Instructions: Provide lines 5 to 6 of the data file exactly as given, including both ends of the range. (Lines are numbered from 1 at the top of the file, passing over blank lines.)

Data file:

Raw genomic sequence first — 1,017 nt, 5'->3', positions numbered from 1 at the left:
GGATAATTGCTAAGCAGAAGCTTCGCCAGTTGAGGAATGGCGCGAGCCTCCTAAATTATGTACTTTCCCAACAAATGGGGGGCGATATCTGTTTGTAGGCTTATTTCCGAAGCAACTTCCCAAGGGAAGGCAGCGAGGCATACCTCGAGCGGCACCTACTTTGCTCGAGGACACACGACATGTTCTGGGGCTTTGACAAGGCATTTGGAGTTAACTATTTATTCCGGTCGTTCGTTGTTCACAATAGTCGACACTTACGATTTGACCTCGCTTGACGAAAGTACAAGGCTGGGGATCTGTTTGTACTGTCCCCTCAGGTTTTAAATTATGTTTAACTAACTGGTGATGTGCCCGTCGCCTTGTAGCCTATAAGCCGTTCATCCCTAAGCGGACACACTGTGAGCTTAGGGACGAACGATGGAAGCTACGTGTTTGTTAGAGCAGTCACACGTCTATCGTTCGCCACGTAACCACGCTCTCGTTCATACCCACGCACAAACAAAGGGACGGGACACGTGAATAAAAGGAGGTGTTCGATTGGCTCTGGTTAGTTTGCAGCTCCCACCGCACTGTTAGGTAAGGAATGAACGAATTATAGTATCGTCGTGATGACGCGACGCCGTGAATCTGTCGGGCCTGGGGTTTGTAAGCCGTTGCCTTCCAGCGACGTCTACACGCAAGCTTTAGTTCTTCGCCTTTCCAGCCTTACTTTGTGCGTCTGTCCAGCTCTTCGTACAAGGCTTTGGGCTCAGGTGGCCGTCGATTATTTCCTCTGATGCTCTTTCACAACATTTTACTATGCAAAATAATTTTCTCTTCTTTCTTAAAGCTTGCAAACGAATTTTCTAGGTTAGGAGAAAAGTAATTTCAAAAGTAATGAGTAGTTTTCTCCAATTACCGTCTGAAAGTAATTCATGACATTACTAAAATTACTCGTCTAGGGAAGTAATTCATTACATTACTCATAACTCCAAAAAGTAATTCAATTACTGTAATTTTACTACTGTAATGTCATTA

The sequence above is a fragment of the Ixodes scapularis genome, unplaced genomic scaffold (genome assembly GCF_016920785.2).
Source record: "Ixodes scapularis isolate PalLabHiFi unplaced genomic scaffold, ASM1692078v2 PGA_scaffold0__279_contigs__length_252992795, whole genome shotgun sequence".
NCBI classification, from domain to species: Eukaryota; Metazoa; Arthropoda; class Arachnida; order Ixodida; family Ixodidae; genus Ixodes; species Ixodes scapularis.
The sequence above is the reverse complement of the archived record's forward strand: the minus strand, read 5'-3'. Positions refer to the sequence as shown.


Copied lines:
NCBI classification, from domain to species: Eukaryota; Metazoa; Arthropoda; class Arachnida; order Ixodida; family Ixodidae; genus Ixodes; species Ixodes scapularis.
The sequence above is the reverse complement of the archived record's forward strand: the minus strand, read 5'-3'. Positions refer to the sequence as shown.